- high regard for community input and
- will and determination to consistently and efficiently implement community input in real and meaningful ways.
Q. How successful has the District of Maple Ridge been in this regard? Senior Staff Level, Council /Mayor Level?
Based on the feedback I am getting from the seven communities, they feel left out of the process. They want more ongoing input into development issues, not just when a developer makes a proposal. My proposal to have councilors assigned to represent the seven communities of Maple Ridge would enable this ongoing input. This “Ward” system would allow the communities, by way of an “ad hoc” development committee to develop their own community plan; taking into account the OCP, their needs and their vision of the future for their neighbourhoods.
11) Other cities and districts regard the utilization and integration of community resources; that being time, energy and expertise, as being a modern, innovative and creative approach to solutions. Conversely, Maple Ridge communities have approached staff with concerns, possible solutions, and a willingness to community and collaborate. All too often they receive inadequate responses. Many times there seems to be a large gulf rift between senior staff and the community they serve.
Q. What do you feel is at the basis of this persistent problem? Is the rapid pace of development creating conflicting priories and placing too much strain on district staff? How high a priority is it to improve this situation and why? What solutions would you suggest to improve staff community relations?
I believe that there is a need for a department that deals specifically with the properties and land owned by the people of Maple Ridge. The present arrangement where this very important function is dealt with by the Parks and Leisure department puts too much strain on that department. Considering the increase to the land that Maple Ridge now owns and the development that is proposed, a separate department of professional and support staff is needed to address the issues. A Department of Land Management would take the pressure off staff and would provide ongoing communication between people, council and developers, much like the Lands & Trusts section of the Department of Indian Affairs where I worked for several years. I would be pleased to expand on this suggestion at the candidates forum.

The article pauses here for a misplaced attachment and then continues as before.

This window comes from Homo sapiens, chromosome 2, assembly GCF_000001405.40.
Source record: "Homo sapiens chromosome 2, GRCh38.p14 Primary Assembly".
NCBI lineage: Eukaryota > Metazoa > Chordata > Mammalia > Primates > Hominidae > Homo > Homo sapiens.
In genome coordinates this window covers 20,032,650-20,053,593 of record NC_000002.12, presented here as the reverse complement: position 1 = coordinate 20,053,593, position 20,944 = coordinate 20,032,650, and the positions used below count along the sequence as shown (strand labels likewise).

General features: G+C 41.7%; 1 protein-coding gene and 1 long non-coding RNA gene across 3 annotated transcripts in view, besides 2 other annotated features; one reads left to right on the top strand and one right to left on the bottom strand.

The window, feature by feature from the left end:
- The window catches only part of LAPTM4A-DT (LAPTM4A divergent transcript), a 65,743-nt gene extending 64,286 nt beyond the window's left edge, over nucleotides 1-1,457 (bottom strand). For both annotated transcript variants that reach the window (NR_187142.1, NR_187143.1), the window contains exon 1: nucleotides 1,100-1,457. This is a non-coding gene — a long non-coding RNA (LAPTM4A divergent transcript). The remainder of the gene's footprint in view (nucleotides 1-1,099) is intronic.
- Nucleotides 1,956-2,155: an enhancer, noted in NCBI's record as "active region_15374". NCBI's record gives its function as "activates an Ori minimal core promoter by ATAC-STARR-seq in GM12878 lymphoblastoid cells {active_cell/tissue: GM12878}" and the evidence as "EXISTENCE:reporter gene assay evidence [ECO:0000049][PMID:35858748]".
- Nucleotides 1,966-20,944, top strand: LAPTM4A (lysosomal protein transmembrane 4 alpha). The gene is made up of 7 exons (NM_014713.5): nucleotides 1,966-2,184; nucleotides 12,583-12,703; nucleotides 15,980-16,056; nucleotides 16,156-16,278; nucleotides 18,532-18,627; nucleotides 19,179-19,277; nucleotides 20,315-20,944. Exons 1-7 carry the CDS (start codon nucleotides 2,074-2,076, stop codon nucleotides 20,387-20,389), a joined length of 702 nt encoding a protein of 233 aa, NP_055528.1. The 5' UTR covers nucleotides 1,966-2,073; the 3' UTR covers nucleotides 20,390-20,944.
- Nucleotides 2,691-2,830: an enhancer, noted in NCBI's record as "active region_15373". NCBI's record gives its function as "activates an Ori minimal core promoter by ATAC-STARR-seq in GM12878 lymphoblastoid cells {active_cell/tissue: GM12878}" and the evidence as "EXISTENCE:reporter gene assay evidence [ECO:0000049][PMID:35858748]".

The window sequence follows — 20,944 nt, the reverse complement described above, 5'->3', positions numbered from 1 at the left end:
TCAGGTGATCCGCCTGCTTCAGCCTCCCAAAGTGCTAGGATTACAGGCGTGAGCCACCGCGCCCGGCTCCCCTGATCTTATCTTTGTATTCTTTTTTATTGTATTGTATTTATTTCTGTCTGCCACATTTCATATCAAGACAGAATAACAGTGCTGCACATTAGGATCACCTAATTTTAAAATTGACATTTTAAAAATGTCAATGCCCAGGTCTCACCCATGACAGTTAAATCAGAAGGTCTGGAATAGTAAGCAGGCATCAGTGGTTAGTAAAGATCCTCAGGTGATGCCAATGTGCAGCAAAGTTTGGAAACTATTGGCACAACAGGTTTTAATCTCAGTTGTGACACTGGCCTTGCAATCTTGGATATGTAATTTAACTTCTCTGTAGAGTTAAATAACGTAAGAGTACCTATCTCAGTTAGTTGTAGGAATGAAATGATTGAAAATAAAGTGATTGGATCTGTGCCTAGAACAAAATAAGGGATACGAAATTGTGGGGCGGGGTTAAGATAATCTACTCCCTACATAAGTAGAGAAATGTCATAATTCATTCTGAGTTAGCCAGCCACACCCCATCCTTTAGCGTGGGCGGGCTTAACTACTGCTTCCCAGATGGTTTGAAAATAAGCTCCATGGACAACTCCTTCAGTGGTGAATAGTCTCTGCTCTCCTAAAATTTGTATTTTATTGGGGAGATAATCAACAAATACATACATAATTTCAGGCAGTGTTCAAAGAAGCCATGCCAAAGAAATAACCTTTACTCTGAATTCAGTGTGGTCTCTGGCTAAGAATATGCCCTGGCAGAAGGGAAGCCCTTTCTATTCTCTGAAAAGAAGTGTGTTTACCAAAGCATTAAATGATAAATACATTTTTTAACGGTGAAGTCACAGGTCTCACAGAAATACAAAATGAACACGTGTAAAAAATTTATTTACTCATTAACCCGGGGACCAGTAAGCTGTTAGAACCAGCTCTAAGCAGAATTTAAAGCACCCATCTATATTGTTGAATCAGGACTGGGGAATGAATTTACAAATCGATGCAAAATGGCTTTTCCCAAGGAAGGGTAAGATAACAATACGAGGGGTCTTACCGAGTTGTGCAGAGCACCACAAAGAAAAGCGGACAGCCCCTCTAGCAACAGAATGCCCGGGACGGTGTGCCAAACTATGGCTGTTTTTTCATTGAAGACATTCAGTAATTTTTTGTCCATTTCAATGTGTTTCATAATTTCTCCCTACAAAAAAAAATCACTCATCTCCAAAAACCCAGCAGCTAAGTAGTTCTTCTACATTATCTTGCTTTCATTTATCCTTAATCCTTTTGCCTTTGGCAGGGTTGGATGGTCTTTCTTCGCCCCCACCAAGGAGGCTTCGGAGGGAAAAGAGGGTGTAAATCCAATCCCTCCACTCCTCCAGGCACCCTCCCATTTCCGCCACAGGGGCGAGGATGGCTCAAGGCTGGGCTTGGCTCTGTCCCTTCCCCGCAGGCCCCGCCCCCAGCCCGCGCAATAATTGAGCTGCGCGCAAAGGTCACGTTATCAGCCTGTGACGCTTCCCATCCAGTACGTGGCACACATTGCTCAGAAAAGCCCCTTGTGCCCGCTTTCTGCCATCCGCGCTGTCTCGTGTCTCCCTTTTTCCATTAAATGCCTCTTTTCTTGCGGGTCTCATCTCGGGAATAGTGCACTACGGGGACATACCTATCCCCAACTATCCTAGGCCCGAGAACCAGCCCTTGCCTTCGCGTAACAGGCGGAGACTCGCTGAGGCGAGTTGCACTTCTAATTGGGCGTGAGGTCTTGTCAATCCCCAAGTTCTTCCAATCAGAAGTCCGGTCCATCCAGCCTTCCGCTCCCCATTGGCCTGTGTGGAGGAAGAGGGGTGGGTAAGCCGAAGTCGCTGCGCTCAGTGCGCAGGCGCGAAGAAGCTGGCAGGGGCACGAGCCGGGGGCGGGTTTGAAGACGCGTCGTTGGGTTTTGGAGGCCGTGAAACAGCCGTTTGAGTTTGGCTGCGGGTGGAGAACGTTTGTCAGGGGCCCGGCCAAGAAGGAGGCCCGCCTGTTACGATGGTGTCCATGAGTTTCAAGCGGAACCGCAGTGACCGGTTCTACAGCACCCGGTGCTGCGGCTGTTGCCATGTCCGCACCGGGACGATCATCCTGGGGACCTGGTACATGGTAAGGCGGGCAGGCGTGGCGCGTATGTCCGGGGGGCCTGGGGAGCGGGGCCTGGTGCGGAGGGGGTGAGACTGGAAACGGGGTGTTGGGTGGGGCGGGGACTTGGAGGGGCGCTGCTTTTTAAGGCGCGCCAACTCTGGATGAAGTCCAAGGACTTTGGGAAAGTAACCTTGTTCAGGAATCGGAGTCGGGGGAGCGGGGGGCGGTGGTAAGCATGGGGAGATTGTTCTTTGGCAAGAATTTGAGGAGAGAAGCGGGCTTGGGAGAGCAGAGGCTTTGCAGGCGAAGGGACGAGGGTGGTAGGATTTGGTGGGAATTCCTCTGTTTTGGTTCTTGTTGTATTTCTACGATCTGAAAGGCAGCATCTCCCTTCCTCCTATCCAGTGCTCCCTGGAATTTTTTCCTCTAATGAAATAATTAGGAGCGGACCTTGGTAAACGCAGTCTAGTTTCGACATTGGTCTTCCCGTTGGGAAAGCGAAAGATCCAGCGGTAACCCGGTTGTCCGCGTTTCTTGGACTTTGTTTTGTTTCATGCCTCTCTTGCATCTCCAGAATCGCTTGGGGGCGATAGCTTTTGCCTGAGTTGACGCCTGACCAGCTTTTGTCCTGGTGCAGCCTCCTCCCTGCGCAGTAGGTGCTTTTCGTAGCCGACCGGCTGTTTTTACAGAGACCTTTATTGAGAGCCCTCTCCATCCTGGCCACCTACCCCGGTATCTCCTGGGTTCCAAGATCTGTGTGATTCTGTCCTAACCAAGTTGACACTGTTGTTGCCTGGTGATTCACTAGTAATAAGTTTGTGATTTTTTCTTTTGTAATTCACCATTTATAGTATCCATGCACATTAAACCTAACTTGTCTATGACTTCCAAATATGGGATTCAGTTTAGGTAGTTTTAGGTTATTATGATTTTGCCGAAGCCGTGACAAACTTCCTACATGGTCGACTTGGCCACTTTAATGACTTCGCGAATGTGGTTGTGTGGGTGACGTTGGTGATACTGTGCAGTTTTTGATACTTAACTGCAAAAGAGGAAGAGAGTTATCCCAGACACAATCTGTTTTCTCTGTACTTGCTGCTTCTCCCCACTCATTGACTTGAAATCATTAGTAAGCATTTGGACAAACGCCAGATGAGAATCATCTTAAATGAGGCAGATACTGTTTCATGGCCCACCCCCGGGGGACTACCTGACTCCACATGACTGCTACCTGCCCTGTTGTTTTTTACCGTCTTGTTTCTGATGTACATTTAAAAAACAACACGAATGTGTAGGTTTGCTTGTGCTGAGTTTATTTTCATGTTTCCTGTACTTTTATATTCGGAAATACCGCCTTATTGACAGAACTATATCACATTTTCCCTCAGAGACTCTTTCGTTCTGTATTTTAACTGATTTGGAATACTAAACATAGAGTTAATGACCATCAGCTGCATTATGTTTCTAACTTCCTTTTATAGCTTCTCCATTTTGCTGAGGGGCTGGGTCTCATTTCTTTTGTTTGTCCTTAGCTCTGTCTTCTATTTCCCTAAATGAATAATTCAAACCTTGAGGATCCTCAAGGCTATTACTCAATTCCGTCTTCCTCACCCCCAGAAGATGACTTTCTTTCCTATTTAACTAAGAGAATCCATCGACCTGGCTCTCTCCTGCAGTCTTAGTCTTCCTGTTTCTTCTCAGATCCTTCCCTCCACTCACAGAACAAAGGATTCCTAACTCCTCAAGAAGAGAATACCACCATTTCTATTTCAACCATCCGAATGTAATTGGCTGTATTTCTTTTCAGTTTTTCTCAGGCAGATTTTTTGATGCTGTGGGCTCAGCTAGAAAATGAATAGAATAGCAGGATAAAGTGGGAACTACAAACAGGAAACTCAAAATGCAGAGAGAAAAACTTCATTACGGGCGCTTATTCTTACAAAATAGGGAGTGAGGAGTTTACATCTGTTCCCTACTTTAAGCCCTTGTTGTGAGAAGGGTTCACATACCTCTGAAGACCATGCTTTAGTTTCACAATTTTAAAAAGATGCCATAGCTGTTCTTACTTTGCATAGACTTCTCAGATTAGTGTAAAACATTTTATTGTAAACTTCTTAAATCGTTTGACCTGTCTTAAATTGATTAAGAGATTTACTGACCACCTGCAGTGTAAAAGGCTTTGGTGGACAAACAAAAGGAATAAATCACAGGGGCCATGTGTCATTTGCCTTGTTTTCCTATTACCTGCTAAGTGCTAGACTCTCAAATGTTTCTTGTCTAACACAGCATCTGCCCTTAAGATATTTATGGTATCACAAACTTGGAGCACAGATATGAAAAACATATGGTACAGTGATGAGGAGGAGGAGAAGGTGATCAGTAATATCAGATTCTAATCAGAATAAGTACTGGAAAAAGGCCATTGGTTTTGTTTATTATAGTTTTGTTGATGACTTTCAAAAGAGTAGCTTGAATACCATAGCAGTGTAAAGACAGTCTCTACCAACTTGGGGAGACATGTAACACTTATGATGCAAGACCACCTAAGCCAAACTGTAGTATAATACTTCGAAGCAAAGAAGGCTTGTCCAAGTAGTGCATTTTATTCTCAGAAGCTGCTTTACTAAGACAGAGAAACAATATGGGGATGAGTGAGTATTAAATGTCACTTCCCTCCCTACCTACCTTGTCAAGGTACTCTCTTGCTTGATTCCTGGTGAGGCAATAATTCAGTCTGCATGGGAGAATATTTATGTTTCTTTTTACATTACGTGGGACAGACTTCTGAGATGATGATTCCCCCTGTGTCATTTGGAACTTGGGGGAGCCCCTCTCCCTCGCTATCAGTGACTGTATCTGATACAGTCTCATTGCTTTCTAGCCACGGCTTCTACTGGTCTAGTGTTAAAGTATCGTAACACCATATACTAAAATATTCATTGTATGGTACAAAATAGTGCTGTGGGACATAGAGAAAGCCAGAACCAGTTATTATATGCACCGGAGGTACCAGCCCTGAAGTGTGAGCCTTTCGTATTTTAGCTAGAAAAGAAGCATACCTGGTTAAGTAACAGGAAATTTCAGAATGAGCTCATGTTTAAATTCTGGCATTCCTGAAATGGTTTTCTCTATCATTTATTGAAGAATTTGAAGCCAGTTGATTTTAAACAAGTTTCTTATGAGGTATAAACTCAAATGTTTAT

Neighborhood specific topics:
Alouette Valley Association
Recreation Roadway Proposal – The Alouette Valley could become a great resource for Maple Ridge if it were turned into a designated recreational area similar to what has been accomplished in many other municipalities. The area could attract tourists, green business, create employment and increase tax revenues. If you are not already familiar with this initiative please visit. www.avalley.ca
Q, Would you support such an initiative?
Yes, it fits in very nicely with my concept of boosting tourism and having Maple Ridge become involved in the Fraser River trails development from Hope to Tsawassan being set up by the Fraser Valley Regional District and Metro Vancouver.
River Road Association
Older neighborhoods in Maple Ridge have seen exponential rises in traffic volume, especially if they are used as short cuts from East to West. The lifestyles of these neighborhoods have been badly impacted by speeding cars and discourteous drivers. Many neighborhoods have requested traffic calming measures but so far few measures have been implemented. Examples: River Road, Shady Lane 132 Ave. and 224 St., 128th Avenue.
Q. What would you do to help these neighborhoods?